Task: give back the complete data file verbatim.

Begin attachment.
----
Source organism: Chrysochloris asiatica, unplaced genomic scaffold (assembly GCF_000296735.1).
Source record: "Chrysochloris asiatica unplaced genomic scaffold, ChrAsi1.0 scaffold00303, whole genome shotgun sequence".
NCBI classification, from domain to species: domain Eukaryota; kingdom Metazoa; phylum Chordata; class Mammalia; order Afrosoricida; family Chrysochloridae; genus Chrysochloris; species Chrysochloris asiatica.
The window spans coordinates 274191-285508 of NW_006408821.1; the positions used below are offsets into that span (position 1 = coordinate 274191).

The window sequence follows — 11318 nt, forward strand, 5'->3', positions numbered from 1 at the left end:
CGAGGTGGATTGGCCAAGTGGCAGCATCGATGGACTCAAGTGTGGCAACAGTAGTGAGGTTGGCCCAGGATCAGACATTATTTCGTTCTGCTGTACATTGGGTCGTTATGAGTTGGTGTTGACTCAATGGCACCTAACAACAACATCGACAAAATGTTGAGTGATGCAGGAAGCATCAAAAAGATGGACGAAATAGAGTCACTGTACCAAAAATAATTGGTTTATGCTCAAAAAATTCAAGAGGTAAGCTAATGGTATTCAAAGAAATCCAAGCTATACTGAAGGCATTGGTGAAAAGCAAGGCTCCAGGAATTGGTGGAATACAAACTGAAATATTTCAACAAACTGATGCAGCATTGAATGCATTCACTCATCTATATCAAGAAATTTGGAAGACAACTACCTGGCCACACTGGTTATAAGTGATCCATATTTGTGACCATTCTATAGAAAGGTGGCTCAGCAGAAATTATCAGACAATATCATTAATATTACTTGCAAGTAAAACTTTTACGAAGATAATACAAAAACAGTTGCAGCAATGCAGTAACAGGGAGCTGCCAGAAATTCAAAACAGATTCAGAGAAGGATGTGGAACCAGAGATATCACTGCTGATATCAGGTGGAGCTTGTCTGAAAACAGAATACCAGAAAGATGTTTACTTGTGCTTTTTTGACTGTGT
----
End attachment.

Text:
Source organism: Chrysochloris asiatica, unplaced genomic scaffold (assembly GCF_000296735.1).
Source record: "Chrysochloris asiatica unplaced genomic scaffold, ChrAsi1.0 scaffold00303, whole genome shotgun sequence".
NCBI classification, from domain to species: domain Eukaryota; kingdom Metazoa; phylum Chordata; class Mammalia; order Afrosoricida; family Chrysochloridae; genus Chrysochloris; species Chrysochloris asiatica.
The window spans coordinates 274191-285508 of NW_006408821.1; the positions used below are offsets into that span (position 1 = coordinate 274191).

The window sequence follows — 11318 nt, forward strand, 5'->3', positions numbered from 1 at the left end:
CGAGGTGGATTGGCCAAGTGGCAGCATCGATGGACTCAAGTGTGGCAACAGTAGTGAGGTTGGCCCAGGATCAGACATTATTTCGTTCTGCTGTACATTGGGTCGTTATGAGTTGGTGTTGACTCAATGGCACCTAACAACAACATCGACAAAATGTTGAGTGATGCAGGAAGCATCAAAAAGATGGACGAAATAGAGTCACTGTACCAAAAATAATTGGTTTATGCTCAAAAAATTCAAGAGGTAAGCTAATGGTATTCAAAGAAATCCAAGCTATACTGAAGGCATTGGTGAAAAGCAAGGCTCCAGGAATTGGTGGAATACAAACTGAAATATTTCAACAAACTGATGCAGCATTGAATGCATTCACTCATCTATATCAAGAAATTTGGAAGACAACTACCTGGCCACACTGGTTATAAGTGATCCATATTTGTGACCATTCTATAGAAAGGTGGCTCAGCAGAAATTATCAGACAATATCATTAATATTACTTGCAAGTAAAACTTTTACGAAGATAATACAAAAACAGTTGCAGCAATGCAGTAACAGGGAGCTGCCAGAAATTCAAAACAGATTCAGAGAAGGATGTGGAACCAGAGATATCACTGCTGATATCAGGTGGAGCTTGTCTGAAAACAGAATACCAGAAAGATGTTTACTTGTGCTTTTTTGACTGTGT